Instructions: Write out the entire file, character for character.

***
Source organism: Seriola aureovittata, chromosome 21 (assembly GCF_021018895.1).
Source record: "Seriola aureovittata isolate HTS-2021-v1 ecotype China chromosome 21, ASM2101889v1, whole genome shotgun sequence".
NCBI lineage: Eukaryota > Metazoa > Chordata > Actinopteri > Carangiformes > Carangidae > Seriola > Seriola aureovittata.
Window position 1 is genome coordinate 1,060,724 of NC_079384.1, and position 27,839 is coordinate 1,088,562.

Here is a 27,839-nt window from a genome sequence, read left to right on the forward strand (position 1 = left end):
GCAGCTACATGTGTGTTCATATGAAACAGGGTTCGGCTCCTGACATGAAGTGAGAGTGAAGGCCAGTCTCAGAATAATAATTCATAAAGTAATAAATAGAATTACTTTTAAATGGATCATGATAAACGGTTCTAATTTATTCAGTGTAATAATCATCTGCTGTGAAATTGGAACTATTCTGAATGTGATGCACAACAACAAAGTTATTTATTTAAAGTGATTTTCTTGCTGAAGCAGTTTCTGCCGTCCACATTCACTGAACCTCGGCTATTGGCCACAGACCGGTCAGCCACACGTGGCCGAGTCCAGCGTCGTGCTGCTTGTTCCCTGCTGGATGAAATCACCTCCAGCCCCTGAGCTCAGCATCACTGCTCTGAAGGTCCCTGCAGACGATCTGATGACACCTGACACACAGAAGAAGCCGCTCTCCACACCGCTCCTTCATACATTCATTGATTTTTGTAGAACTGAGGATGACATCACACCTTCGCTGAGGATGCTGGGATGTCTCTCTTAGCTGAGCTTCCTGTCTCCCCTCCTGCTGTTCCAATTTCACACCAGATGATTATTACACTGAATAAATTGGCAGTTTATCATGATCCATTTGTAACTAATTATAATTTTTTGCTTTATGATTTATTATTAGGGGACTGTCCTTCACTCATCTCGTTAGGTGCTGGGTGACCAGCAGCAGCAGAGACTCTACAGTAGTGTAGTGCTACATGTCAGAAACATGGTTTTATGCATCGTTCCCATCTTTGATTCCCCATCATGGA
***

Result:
Source organism: Seriola aureovittata, chromosome 21 (assembly GCF_021018895.1).
Source record: "Seriola aureovittata isolate HTS-2021-v1 ecotype China chromosome 21, ASM2101889v1, whole genome shotgun sequence".
NCBI lineage: Eukaryota > Metazoa > Chordata > Actinopteri > Carangiformes > Carangidae > Seriola > Seriola aureovittata.
Window position 1 is genome coordinate 1,060,724 of NC_079384.1, and position 27,839 is coordinate 1,088,562.

Here is a 27,839-nt window from a genome sequence, read left to right on the forward strand (position 1 = left end):
GCAGCTACATGTGTGTTCATATGAAACAGGGTTCGGCTCCTGACATGAAGTGAGAGTGAAGGCCAGTCTCAGAATAATAATTCATAAAGTAATAAATAGAATTACTTTTAAATGGATCATGATAAACGGTTCTAATTTATTCAGTGTAATAATCATCTGCTGTGAAATTGGAACTATTCTGAATGTGATGCACAACAACAAAGTTATTTATTTAAAGTGATTTTCTTGCTGAAGCAGTTTCTGCCGTCCACATTCACTGAACCTCGGCTATTGGCCACAGACCGGTCAGCCACACGTGGCCGAGTCCAGCGTCGTGCTGCTTGTTCCCTGCTGGATGAAATCACCTCCAGCCCCTGAGCTCAGCATCACTGCTCTGAAGGTCCCTGCAGACGATCTGATGACACCTGACACACAGAAGAAGCCGCTCTCCACACCGCTCCTTCATACATTCATTGATTTTTGTAGAACTGAGGATGACATCACACCTTCGCTGAGGATGCTGGGATGTCTCTCTTAGCTGAGCTTCCTGTCTCCCCTCCTGCTGTTCCAATTTCACACCAGATGATTATTACACTGAATAAATTGGCAGTTTATCATGATCCATTTGTAACTAATTATAATTTTTTGCTTTATGATTTATTATTAGGGGACTGTCCTTCACTCATCTCGTTAGGTGCTGGGTGACCAGCAGCAGCAGAGACTCTACAGTAGTGTAGTGCTACATGTCAGAAACATGGTTTTATGCATCGTTCCCATCTTTGATTCCCCATCATGGA